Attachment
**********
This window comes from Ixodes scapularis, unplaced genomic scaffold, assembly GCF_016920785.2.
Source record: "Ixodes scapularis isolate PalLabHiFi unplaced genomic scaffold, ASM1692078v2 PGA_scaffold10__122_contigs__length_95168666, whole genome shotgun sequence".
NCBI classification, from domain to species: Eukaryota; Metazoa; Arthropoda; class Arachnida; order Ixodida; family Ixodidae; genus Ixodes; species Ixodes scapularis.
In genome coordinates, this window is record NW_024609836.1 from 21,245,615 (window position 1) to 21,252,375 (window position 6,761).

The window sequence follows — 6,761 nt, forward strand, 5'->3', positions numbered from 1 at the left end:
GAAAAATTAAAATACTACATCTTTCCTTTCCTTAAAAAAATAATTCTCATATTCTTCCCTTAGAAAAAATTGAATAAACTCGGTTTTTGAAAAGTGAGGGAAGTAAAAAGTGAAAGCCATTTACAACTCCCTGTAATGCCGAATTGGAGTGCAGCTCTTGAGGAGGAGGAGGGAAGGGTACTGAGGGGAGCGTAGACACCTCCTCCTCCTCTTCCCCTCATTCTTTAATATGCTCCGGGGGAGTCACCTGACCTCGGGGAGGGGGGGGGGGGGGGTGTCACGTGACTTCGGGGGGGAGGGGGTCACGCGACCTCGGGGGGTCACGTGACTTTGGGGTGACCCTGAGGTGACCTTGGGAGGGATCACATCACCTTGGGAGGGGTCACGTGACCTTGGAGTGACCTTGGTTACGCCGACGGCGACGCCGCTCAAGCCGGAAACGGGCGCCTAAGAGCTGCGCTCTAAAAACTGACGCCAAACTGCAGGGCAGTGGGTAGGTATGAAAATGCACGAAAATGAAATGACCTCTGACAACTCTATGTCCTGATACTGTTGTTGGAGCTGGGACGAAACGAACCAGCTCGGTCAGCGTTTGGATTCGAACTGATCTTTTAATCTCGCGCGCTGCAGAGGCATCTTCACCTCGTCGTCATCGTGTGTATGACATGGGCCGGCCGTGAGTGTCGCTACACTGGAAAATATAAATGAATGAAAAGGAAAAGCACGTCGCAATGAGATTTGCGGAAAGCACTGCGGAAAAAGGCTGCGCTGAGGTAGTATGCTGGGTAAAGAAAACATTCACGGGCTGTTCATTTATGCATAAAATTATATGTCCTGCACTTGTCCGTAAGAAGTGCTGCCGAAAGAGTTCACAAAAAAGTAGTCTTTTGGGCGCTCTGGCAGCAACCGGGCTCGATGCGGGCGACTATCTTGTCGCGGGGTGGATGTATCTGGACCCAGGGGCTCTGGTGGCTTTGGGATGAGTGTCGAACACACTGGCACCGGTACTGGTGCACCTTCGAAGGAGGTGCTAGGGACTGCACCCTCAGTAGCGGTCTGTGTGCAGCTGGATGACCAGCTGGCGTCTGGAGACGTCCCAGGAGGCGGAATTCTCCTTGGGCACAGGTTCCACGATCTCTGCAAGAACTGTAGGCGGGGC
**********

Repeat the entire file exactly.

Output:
This window comes from Ixodes scapularis, unplaced genomic scaffold, assembly GCF_016920785.2.
Source record: "Ixodes scapularis isolate PalLabHiFi unplaced genomic scaffold, ASM1692078v2 PGA_scaffold10__122_contigs__length_95168666, whole genome shotgun sequence".
NCBI classification, from domain to species: Eukaryota; Metazoa; Arthropoda; class Arachnida; order Ixodida; family Ixodidae; genus Ixodes; species Ixodes scapularis.
In genome coordinates, this window is record NW_024609836.1 from 21,245,615 (window position 1) to 21,252,375 (window position 6,761).

The window sequence follows — 6,761 nt, forward strand, 5'->3', positions numbered from 1 at the left end:
GAAAAATTAAAATACTACATCTTTCCTTTCCTTAAAAAAATAATTCTCATATTCTTCCCTTAGAAAAAATTGAATAAACTCGGTTTTTGAAAAGTGAGGGAAGTAAAAAGTGAAAGCCATTTACAACTCCCTGTAATGCCGAATTGGAGTGCAGCTCTTGAGGAGGAGGAGGGAAGGGTACTGAGGGGAGCGTAGACACCTCCTCCTCCTCTTCCCCTCATTCTTTAATATGCTCCGGGGGAGTCACCTGACCTCGGGGAGGGGGGGGGGGGGGGTGTCACGTGACTTCGGGGGGGAGGGGGTCACGCGACCTCGGGGGGTCACGTGACTTTGGGGTGACCCTGAGGTGACCTTGGGAGGGATCACATCACCTTGGGAGGGGTCACGTGACCTTGGAGTGACCTTGGTTACGCCGACGGCGACGCCGCTCAAGCCGGAAACGGGCGCCTAAGAGCTGCGCTCTAAAAACTGACGCCAAACTGCAGGGCAGTGGGTAGGTATGAAAATGCACGAAAATGAAATGACCTCTGACAACTCTATGTCCTGATACTGTTGTTGGAGCTGGGACGAAACGAACCAGCTCGGTCAGCGTTTGGATTCGAACTGATCTTTTAATCTCGCGCGCTGCAGAGGCATCTTCACCTCGTCGTCATCGTGTGTATGACATGGGCCGGCCGTGAGTGTCGCTACACTGGAAAATATAAATGAATGAAAAGGAAAAGCACGTCGCAATGAGATTTGCGGAAAGCACTGCGGAAAAAGGCTGCGCTGAGGTAGTATGCTGGGTAAAGAAAACATTCACGGGCTGTTCATTTATGCATAAAATTATATGTCCTGCACTTGTCCGTAAGAAGTGCTGCCGAAAGAGTTCACAAAAAAGTAGTCTTTTGGGCGCTCTGGCAGCAACCGGGCTCGATGCGGGCGACTATCTTGTCGCGGGGTGGATGTATCTGGACCCAGGGGCTCTGGTGGCTTTGGGATGAGTGTCGAACACACTGGCACCGGTACTGGTGCACCTTCGAAGGAGGTGCTAGGGACTGCACCCTCAGTAGCGGTCTGTGTGCAGCTGGATGACCAGCTGGCGTCTGGAGACGTCCCAGGAGGCGGAATTCTCCTTGGGCACAGGTTCCACGATCTCTGCAAGAACTGTAGGCGGGGC